Words By Rosie Burgess
This week’s referendum in New Zealand, in which euthanasia for people with
terminal illnesses was legalised by a landslide margin (62.5% to 33.8%), marked a very important landmark in the case for euthanasia and assisted suicide.
So, what is euthanasia and assisted suicide?
Euthanasia is the practice of ending someone’s life in order to relieve pain or suffering, without any active input from the person themselves. Assisted suicide, meanwhile, involves the person wishing to die and thus taking an active role in the ending of their life.
When you think of assisted suicide, Switzerland is probably the first country that springs to mind. With services offered primarily by Dignitas, Switzerland allows physician-assisted suicide without a minimum age requirement, diagnosis or symptom state. It is only illegal when the motivation can be deemed “selfish” – for example, if someone does not want to carry the burden of caring for a sick person.
In 2018, 221 people travelled to Switzerland to seek assisted suicide. 87 of those were from Germany, 31 from France and 24 from the UK.
Services offered by Dignitas are not cheap and can cost up to £3,380. Assisted suicide is therefore simply not an option for those without the financial means to pursue it.
Euthanasia and assisted suicide are also legal in the Netherlands, Belgium and Luxembourg, whereby there is ‘unbearable suffering and no prospect of improvement”. Various checks have to be undertaken before assisted suicide can be approved. Canada also allows euthanasia and assisted suicide for adults suffering from irremediable conditions.
Even in the USA, several states now offer legal assisted dying. Oregon, Washington, Vermont, California, Colorado, Washington DC, Hawaii, New Jersey, Maine and Montana all have laws or court rulings allowing doctor-assisted suicide for terminally ill patients. The doctors may write a prescription for fatal drugs, but a healthcare professional must be present when they are administered. All states require a 15-day waiting period between two oral requests and a two-day waiting period between a final written request and the fulfilment of the prescription. Palliative sedation in France is also legal, whereby someone can be asked to be deeply sedated until they die.
Meanwhile, in the UK a survey carried out by the campaign group My Death, My Decision (MDMD) discovered that 88% of respondents considered it acceptable for dementia sufferers to receive help to end their lives, provided they consented to do doing so prior to losing their mental capacity. A previous survey carried out by Dignity in Dying in 2015 found that 82% of people supported assisted dying. The data now shows that one person a week is now travelling from the UK to Switzerland to end their lives. Despite this, helping someone kill themselves is, in fact, a criminal offence that carries a maximum sentence of 14 years and is prohibited by section 1(1) of the suicide act 1962. Indeed, in the UK, euthanasia is considered murder in the eyes of the law.
For many, it is clear that it is time to change UK law. However, the most recent legal challenges to the UK ban have been dismissed by the supreme court by the lawyers for Noel Conway, a retired lecturer who is paralysed from the neck down by progressive motor neurone disease. At the moment, arranging an assisted death overseas is a long and arduous process. Making the journey to Switzerland requires health, creating an immense pressure to make the journey before becoming ill sacrificing quality time with friends and family. Another negative is that when you have an assisted suicide in Switzerland, you have to be cremated there to avoid legal problems so many people are denied a traditional funeral service. The dying are in need of the help of friends and family to make the arrangements for an assisted death, yet any assistance provided is against the law.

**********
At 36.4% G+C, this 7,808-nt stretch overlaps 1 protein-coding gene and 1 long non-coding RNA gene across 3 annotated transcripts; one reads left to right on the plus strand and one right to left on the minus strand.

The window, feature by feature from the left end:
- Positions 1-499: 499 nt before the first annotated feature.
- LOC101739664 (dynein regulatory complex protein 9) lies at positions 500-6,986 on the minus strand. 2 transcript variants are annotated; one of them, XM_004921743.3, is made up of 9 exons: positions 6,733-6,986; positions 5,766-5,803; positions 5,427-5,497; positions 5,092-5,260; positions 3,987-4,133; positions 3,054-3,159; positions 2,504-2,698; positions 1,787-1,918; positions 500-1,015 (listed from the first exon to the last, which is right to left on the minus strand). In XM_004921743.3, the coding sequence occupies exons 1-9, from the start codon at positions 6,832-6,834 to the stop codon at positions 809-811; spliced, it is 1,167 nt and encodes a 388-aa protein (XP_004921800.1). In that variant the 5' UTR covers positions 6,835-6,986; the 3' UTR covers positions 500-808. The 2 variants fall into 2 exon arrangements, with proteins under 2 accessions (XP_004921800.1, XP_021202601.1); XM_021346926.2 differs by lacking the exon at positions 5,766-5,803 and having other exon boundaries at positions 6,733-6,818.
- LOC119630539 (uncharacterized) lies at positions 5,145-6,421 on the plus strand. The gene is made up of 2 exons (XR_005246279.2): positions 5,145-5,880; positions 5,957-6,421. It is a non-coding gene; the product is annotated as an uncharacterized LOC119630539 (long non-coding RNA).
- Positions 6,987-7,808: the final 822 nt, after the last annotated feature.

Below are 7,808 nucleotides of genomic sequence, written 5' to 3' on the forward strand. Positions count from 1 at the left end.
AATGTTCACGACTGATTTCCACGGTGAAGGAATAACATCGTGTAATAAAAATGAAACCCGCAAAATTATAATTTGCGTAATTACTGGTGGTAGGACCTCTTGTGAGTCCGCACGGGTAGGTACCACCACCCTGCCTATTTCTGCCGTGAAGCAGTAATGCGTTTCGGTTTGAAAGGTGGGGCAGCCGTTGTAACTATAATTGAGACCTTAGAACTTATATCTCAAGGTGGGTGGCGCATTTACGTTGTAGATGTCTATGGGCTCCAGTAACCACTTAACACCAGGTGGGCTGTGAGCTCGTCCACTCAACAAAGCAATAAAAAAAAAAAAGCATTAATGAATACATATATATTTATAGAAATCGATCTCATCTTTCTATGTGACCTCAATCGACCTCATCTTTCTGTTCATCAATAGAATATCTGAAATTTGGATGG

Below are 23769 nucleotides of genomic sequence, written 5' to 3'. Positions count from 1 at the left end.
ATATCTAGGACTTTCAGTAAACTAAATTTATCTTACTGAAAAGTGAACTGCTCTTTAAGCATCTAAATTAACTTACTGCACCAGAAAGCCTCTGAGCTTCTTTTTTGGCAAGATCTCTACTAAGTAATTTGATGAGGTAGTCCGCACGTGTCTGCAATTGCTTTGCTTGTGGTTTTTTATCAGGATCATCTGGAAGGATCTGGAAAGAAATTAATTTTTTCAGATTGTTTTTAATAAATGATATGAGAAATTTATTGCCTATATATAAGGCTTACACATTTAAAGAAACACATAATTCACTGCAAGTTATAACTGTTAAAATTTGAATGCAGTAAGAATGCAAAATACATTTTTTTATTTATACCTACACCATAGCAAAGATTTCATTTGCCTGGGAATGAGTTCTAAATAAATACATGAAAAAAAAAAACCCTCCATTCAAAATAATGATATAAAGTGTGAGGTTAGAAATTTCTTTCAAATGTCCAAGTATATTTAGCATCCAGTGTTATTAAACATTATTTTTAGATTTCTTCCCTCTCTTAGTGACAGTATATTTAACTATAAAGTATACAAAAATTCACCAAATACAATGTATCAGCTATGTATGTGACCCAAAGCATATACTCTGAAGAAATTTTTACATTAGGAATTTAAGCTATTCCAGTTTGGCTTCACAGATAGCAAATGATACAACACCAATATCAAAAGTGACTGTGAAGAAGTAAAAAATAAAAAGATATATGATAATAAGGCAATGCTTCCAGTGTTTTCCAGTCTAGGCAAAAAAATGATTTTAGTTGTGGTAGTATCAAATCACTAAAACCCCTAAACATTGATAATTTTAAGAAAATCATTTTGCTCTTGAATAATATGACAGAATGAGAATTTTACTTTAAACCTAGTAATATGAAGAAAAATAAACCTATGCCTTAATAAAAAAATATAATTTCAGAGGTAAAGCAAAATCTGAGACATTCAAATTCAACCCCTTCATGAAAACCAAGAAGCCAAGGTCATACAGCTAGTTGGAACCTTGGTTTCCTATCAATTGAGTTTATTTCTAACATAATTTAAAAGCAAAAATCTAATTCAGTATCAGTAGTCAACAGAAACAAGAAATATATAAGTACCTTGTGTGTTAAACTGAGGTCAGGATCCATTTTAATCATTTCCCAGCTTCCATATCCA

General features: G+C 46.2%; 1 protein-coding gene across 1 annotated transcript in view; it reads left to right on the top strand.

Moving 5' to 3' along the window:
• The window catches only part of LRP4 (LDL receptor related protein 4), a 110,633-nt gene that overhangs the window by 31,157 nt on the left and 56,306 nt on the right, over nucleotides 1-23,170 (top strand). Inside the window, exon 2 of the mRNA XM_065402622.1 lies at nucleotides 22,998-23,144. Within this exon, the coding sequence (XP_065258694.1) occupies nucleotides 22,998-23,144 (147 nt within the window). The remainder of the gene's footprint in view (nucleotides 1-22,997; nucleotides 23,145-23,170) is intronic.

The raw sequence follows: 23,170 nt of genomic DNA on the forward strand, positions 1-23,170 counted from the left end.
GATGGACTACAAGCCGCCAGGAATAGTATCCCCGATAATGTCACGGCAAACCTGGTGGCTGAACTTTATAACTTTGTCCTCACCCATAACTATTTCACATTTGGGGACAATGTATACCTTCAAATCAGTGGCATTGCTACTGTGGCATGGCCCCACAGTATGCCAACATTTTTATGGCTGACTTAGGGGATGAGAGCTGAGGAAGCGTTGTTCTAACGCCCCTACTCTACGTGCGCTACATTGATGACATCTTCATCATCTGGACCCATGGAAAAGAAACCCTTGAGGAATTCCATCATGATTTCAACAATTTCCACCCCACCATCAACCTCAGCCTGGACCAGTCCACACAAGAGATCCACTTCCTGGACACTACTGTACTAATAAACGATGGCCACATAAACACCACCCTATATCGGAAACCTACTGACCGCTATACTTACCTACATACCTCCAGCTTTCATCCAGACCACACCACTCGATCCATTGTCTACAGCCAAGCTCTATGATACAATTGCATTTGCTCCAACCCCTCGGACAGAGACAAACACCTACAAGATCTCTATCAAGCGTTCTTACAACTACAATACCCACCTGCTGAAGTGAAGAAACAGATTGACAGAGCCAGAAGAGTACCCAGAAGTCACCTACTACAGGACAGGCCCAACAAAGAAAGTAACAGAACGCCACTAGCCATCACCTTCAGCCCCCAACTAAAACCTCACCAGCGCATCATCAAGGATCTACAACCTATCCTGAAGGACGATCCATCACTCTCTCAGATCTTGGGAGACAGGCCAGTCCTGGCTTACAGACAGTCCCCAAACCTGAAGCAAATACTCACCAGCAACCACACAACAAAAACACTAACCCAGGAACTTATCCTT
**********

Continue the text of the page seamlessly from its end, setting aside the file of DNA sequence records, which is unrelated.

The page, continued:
The threat of prosecution and the resulting anxiety for those seeking these treatments culminates often in a botched attempt to end their own lives. These horrendous and often unsuccessful circumstances tend to lead to even more suffering.
Around 53% of deaths in England take place in hospital despite the fact that this is often the least preferred by patients. According to a survey completed by Marie Curie, between 92,000 and 142,500 people in England each year have an unmet need for palliative care. With the addition of new euthanasia and assisted suicide laws as well as providing additional community services reducing hospital stays for the terminally ill, there could be millions of pounds of savings made to an already crumbling NHS.
The current laws in the UK are failing to help many vulnerable people in a system where palliative care in the country has its shortcomings. Longstanding underfunding of palliative care training and services is a major cause of a failure to provide sufficient care in the NHS. With the looming potential problem of an ageing population and changing demographics, longer chronic disease trajectories and more co-morbidities show just how urgent it is to revise the current laws in order to create a more sustainable, widely accepted, patient-centred and cost-effective model for euthanasia and assisted suicide.